Is he doubting himself, or can he really not do it? - Page 2
   

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Is he doubting himself, or can he really not do it?

This is a discussion on Is he doubting himself, or can he really not do it? within the Jumping forums, part of the English Riding category

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        08-26-2011, 11:29 PM
      #11
    Foal
    Quote:
    Originally Posted by apachiedragon    
    You also have a horse that has an ongoing occasional lameness, according to you. He may not even be sound to jump. Some horses can take a large amount of flatwork perfectly well, but the stress of jumping is something else entirely. Have you asked a vet's opinion on whether you should even be jumping him at all?
    Yes, he cleared us completely
         
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        08-26-2011, 11:31 PM
      #12
    Foal
    Quote:
    Originally Posted by mls    
    Did you read what you told us here?
    When I said sore I meant stiff.
         
        08-26-2011, 11:34 PM
      #13
    Foal
    Okay, apparently you guys don't get this; I've jumped up to 4'6, and shown 4'. I know how to jump, and I wasnt asking for pointers on how I ride, I just wanted to know if you guys had any suggestions to help my horse. It's not that I have a big ego, I just didnt want to say that I don't have the money for a trainer anymore, because I need that extra money to make sure I have it in case of emergency vet bills, etc. that's why I use this site, its free.

    And for anybody that still cares, he cleared it today. All I needed was the freaking fillers.
         
        08-27-2011, 12:12 AM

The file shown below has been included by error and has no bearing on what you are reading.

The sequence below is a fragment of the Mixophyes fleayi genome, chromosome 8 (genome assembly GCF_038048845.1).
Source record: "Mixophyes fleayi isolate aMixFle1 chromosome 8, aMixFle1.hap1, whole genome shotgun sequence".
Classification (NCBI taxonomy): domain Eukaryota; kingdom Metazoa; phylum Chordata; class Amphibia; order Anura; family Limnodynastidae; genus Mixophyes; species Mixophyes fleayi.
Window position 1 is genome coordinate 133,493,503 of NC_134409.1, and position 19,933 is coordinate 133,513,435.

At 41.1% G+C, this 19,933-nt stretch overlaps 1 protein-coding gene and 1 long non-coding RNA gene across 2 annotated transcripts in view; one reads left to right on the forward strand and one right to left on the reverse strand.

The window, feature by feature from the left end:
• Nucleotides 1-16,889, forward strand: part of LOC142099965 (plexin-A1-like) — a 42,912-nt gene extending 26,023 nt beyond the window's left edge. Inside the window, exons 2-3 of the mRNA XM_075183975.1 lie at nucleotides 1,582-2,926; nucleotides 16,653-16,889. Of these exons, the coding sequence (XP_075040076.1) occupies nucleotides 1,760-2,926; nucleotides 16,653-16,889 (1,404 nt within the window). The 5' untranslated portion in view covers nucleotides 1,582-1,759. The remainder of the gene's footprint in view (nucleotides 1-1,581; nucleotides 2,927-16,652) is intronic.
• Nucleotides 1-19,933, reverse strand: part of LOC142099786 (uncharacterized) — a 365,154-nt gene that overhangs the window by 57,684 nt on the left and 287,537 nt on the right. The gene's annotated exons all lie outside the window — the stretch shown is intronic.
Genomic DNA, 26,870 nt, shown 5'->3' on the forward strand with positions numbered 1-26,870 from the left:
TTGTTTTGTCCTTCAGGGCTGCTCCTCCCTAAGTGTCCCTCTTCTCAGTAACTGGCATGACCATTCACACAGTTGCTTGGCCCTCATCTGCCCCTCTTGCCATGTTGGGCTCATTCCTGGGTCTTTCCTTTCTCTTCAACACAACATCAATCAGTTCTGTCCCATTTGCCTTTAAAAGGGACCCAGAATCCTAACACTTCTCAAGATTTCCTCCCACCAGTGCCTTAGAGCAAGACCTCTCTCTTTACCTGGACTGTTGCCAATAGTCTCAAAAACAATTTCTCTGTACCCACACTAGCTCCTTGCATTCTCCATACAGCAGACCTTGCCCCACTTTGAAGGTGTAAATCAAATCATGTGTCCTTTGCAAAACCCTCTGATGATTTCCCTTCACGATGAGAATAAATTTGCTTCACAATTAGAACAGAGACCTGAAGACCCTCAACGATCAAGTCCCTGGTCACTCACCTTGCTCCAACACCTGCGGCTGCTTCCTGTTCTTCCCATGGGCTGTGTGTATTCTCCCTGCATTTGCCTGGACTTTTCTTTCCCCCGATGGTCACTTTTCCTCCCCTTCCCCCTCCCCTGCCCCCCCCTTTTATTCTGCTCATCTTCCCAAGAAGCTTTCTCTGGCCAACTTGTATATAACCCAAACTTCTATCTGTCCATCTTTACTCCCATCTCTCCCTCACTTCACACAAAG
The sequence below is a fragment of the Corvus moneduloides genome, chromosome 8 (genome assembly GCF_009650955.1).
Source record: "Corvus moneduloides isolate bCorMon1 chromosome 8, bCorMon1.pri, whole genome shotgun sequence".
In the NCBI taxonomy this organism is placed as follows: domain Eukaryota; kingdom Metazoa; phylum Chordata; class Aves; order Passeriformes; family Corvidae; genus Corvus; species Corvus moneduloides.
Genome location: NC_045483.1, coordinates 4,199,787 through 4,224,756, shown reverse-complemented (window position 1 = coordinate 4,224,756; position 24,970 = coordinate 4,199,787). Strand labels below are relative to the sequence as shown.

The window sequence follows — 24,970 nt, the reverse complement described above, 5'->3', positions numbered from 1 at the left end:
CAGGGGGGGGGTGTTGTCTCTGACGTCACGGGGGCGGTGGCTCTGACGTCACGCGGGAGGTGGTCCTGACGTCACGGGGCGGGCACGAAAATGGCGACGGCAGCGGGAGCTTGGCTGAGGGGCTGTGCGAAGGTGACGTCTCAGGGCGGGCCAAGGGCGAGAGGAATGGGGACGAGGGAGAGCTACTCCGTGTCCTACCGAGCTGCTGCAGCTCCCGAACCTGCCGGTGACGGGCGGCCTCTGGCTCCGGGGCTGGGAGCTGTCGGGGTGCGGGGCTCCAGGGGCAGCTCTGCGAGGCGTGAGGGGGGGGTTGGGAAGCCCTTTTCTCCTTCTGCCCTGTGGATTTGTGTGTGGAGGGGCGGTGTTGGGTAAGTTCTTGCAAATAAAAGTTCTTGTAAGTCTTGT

#14
    Banned
    You seem very defensive, so you are not likely going to appreciate my opinion - but you asked for opinions.....

    Your horse refused twice and you fell twice in one show, I would suggest that your riding is very likely to be a factor. Jumping 4'+ on a horse that is well trained is completely different from jumping a horse that needs help.

    In addition to that your original post said that your horse managed the jumps at home but got nervous at a show - so if that is the case, then you jumping at home again has not resolved the issue.
         
        08-27-2011, 12:40 AM
      #15
    Foal
    Quote:
    Originally Posted by AlexS    
    You seem very defensive, so you are not likely going to appreciate my opinion - but you asked for opinions.....

    Your horse refused twice and you fell twice in one show, I would suggest that your riding is very likely to be a factor. Jumping 4'+ on a horse that is well trained is completely different from jumping a horse that needs help.

    In addition to that your original post said that your horse managed the jumps at home but got nervous at a show - so if that is the case, then you jumping at home again has not resolved the issue.
    I'm not saying that I'm a perfect rider; nobody is. BUT he refused because he had never dealt with that type of jump, with plants/fillers under it, (as well as nerves from being away from home) so we went home and practiced makeshift 'scary' jumps. By saying I jumped 4', I meant I do know how to jump and its not like its personally MY first time jumping 2'6. I guess saying that really didnt matter.
         
        08-27-2011, 12:51 AM
      #16
    Banned
    Quote: